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I have a Java application that is structured as:

  • One thread watching a java.nio.Selector for IO.
  • A java.util.concurrent.ScheduledThreadPoolExecutor thread pool handling either work to be done immediately — dispatching IO read by the IO thread — or work to be done after a delay, usually errors.

The ScheduledThreadPoolExecutor has an upper bound on the number of threads to create; currently 5000 in the app, but I haven't tuned that number at all.

After running the app for a while, I get thousands and thousands of threads that have this stack trace:

"pool-1-thread-5262" prio=10 tid=0x00007f636c2df800 nid=0x2516 waiting on condition [0x00007f60246a5000]
   java.lang.Thread.State: TIMED_WAITING (parking)
        at sun.misc.Unsafe.park(Native Method)
        - parking to wait for  <0x0000000581c49520> (a java.util.concurrent.locks.AbstractQueuedSynchronizer$ConditionObject)
        at java.util.concurrent.locks.LockSupport.parkNanos(LockSupport.java:196)
        at java.util.concurrent.locks.AbstractQueuedSynchronizer$ConditionObject.awaitNanos(AbstractQueuedSynchronizer.java:2025)
        at java.util.concurrent.DelayQueue.poll(DelayQueue.java:209)
        at java.util.concurrent.ScheduledThreadPoolExecutor$DelayedWorkQueue.poll(ScheduledThreadPoolExecutor.java:611)
        at java.util.concurrent.ScheduledThreadPoolExecutor$DelayedWorkQueue.poll(ScheduledThreadPoolExecutor.java:602)
        at java.util.concurrent.ThreadPoolExecutor.getTask(ThreadPoolExecutor.java:945)
        at java.util.concurrent.ThreadPoolExecutor$Worker.run(ThreadPoolExecutor.java:907)
        at java.lang.Thread.run(Thread.java:662)

I assume that the above is being caused by my calls to schedule(java.lang.Runnable, long, java.util.concurrent.TimeUnit), which certainly happens often in the app. Is this the expected behavior?

Having all of these threads hanging around doesn't seem to impact the application at all — if a worker thread is needed, it does not appear like these TIMED_WAITING threads prevent tasks from running when submitted through the submit method, but I'm not totally sure of that. Does having thousands of threads hanging around in this parked state impact the app or system performance?

Tasks that are submitted via the schedule method are very simple: they basically just re-schedule the Channel back with the Selector. So, these tasks are not very long-lived, they just need to execute at some point in the future. Normal worker threads will do traditional blocking-IO to perform their work, and are generally more long-lived.

A related question: is it better to do delayed tasks in an explicit, single thread instead of using the schedule method? That is, have a loop like this:

DelayedQueue<SomeTaskClass> tasks = ...;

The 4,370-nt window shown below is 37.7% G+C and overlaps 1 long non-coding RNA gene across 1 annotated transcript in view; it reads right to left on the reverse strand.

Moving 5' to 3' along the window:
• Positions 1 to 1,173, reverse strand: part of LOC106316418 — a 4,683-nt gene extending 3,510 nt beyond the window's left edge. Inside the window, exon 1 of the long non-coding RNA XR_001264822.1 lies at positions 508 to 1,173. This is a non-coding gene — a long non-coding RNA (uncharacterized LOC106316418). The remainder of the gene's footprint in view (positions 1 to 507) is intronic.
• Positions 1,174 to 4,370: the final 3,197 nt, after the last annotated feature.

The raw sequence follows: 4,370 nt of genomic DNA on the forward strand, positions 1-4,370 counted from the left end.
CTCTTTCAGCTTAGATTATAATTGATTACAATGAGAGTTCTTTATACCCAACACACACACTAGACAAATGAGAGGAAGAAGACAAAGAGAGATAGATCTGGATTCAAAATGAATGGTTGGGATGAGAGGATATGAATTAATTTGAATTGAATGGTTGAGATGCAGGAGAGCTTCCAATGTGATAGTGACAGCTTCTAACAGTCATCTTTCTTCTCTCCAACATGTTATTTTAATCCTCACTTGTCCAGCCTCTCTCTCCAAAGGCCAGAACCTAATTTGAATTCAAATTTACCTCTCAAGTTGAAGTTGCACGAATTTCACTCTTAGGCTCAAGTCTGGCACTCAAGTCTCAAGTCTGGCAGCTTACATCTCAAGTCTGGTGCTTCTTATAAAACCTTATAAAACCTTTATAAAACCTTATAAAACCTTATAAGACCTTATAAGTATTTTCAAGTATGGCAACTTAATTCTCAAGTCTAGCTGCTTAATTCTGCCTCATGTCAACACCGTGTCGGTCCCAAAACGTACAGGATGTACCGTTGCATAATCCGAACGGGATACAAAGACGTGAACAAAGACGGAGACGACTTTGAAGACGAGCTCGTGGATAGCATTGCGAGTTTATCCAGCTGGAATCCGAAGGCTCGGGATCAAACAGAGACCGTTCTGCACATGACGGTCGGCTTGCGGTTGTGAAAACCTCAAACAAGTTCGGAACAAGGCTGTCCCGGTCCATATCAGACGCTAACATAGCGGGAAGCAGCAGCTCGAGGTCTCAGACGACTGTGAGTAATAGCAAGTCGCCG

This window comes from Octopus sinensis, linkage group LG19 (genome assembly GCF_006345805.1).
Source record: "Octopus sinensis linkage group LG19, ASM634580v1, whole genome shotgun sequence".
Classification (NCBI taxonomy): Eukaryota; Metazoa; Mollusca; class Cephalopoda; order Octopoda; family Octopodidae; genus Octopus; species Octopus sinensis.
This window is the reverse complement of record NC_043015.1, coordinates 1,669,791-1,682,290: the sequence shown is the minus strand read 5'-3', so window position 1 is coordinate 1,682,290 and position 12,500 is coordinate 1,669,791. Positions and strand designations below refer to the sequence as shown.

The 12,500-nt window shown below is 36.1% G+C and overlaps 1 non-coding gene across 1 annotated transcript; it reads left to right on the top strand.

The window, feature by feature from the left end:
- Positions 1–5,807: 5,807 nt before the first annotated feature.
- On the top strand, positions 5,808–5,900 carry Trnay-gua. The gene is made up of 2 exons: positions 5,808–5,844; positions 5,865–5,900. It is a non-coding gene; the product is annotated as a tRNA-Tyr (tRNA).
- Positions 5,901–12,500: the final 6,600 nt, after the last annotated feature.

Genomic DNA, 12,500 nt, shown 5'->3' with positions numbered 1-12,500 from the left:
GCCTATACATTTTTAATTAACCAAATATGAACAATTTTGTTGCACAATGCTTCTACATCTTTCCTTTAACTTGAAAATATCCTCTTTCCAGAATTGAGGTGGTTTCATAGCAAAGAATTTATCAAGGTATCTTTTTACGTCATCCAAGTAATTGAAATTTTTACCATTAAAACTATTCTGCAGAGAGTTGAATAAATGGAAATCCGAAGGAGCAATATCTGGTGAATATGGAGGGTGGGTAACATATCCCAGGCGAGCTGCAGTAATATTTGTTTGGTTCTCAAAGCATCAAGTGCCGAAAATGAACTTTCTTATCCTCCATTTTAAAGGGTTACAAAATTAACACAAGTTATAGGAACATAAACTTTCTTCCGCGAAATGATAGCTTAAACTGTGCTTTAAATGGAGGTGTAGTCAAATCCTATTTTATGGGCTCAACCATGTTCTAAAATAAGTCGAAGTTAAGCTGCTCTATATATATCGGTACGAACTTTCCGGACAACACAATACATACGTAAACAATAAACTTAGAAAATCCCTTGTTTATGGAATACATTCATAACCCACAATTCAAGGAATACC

while (true) {
    task<SomeTaskClass> = tasks.take();
    threadpool.submit(task);
}

Does DelayQueue use any worker threads to implement its functionality? I was going to just experiment with it today, but advice would be well appreciated.

share|improve this question
    
I told you I haven't tuned that number yet, and it's not exactly relevant to my question. And yes, generally, all worker threads are waiting for IO, not doing much computation at all. –  Casey Marshall Jul 3 '12 at 18:11
    
But yes, thanks for the irrelevant comment. –  Casey Marshall Jul 3 '12 at 18:14

1 Answer 1

After running the app for a while, I get thousands and thousands of threads that have this stack trace.

Unless you actually plan on having 5000 threads all operating at once, that is a too high number. If they are blocked on IO then that should be fine. Unless you are starting with a minimum number of threads that is too large, then their existence in your thread dump means that at some point they were all needed to process the tasks submitted to the executor. So at some point you had 5000 tasks being run at once -- blocking or whatever. If you show the actual executor constructor call I can be more specific.

If you have the time, playing with that upper bound might be good to see if it does affect application behavior.

Does having thousands of threads hanging around in this parked state impact the app or system performance?

They will take up more memory which may affect JVM performance but otherwise it should not impact the application unless too many are running at once. They may just be wasting some system resources which is the only reason why I'd play with the 5000 and other executor constructor args.

is it better to do delayed tasks in an explicit, single thread instead of using the schedule method?

I'd say no. Just about anytime you can replace by-hand thread code with a use of the ExecutorService classes it is a good thing. I think the idea of doing a task and then delaying for a while is a great use of the ScheduledThreadPoolExecutor.

Does DelayQueue use any worker threads to implement its functionality?

No. It is just a BlockingQueue implementation that helps with delaying of tasks. I've never used the class actually, although I would have if I'd known about it. The ScheduledThreadPoolExecutor uses this class to do its job so using DelayQueue yourself is again a waste. Just stick with STPE.

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